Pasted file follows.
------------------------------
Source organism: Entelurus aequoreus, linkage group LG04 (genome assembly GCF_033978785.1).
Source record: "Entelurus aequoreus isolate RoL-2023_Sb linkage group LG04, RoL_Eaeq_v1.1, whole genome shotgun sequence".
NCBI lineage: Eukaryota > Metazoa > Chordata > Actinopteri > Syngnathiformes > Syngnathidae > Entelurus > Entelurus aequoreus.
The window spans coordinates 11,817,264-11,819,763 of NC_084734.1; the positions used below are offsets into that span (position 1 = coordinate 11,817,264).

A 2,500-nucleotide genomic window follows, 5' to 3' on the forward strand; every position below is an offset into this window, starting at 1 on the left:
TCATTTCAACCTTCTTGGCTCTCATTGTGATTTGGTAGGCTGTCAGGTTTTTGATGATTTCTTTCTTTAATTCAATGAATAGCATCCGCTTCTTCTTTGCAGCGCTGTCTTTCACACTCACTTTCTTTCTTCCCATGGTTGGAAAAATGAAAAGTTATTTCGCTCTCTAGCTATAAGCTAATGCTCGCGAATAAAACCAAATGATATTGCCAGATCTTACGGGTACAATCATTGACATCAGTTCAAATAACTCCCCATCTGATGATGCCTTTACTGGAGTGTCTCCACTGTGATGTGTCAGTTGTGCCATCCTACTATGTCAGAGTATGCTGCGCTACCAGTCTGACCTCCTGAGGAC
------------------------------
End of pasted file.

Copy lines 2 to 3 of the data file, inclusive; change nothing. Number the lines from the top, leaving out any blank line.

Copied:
Source record: "Entelurus aequoreus isolate RoL-2023_Sb linkage group LG04, RoL_Eaeq_v1.1, whole genome shotgun sequence".
NCBI lineage: Eukaryota > Metazoa > Chordata > Actinopteri > Syngnathiformes > Syngnathidae > Entelurus > Entelurus aequoreus.